Businesses and their employees benefit greatly from the increasingly popular choice of remote or flexible work, a new study from FlexJobs and Global Workplace Analytics revealed.
“Most of the discussions about remote work centers around the positive impact that workers and companies experience, but there are also a number of compelling broader economic, societal, and environmental benefits to this future of workplace trend,” said Sara Sutton, founder and CEO of FlexJobs, in a release. “In fact, remote work helps support eight of the UN’s Sustainable Development Goals. As more and more people join the remote workforce, its impact on people, communities, and the environment will only continue to increase.”
The study chronicled the accelerated growth of remote work, which grew 7.9% in the span of a single year, from 2016 to 2017. For the last five years, remote work grew 44%, and over the previous decade, it grew by 91%.
And the increase in preference for remote or flexible work has continued.
Between 2005 and 2017, there was a 159% increase in remote work.
In 2015, 3.9 million US workers were remote workers.
Today, 3.4% of the population (or 4.7 million) are remote workers.
SEE: Telecommuting policy (TechRepublic Premium)
House buying is affected by remote work
The report examined the importance of the research to the everyday lives of the employees. More than 50% who work remotely claim remote work influenced a major home change, whether the 28% to move to a new household or the 24% to an entirely new location.
“Morning drive-time” and its compelling radio holds little interest to commuters. In fact, commuting in general is unpopular: 30% of homebuyers cite their max commute at between 15 and 29 minutes. Only 12% of homebuyers are willing to commute an hour or more.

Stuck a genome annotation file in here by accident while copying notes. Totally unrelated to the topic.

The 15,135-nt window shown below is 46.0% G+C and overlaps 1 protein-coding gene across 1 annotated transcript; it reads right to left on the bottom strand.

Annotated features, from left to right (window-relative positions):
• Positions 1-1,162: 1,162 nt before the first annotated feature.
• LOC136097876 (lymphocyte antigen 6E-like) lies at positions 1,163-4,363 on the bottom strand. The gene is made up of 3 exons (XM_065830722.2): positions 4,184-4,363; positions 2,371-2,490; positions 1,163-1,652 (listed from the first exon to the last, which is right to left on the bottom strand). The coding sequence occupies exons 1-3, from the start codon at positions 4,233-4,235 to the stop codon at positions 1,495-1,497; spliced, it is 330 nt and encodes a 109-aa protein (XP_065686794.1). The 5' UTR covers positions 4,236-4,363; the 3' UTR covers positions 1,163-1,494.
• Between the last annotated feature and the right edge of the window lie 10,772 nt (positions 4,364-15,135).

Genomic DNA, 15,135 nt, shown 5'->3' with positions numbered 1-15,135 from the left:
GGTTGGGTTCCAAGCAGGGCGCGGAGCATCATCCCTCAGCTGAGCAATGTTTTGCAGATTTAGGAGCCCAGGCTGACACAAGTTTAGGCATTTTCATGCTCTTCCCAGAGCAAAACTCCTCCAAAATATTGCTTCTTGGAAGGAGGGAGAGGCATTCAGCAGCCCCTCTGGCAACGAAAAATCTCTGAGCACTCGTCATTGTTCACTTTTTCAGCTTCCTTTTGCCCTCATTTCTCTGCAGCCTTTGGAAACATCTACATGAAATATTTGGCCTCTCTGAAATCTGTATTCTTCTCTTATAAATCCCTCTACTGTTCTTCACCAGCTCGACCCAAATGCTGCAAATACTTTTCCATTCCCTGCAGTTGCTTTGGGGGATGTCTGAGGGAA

A generational difference in remote work
Additionally, 62% of Gen Z and millennial homebuyers work remotely at least one day a week.
Remote work is certainly the youngest two generations’ “normal,” especially when considering the increase (91%) in remote work in the last decade, before Gen Z was even of working age. Remote work allows Gen Z and millennials more flexibility in where they want to work, as it’s no longer necessary for them to live near metropolitan cities to jump start their careers; they simply have more options with where they live.
Remote work is green work
Given the recent hits environmental protection has taken, many consider flexible work, notably from home, more environmentally friendly, as it reduces traffic congestion, air pollution, and road–and their personal cars’–wear and tear.
A previous FlexJobs report said: “Existing telecommuters reduce greenhouse gas emissions by the equivalent of taking over 600,000 cars off the road for a year. If the work-at-home workforce expanded to include those who could and wanted to telecommute half of the time, the GHG savings would equate to taking 10 million cars off the road.”
White-collar workers more likely to telecommute
Since most blue-collar jobs entail physical constraints (like agriculture and manufacturing), those jobs are the least likely to offer the possibility of remote or flexible work. However, the highest percentage of remote work is in high-salaried positions (white collar) such as software engineering and accounting, so in cities with a greater amount of high incomes, there’s more opportunities for remote work.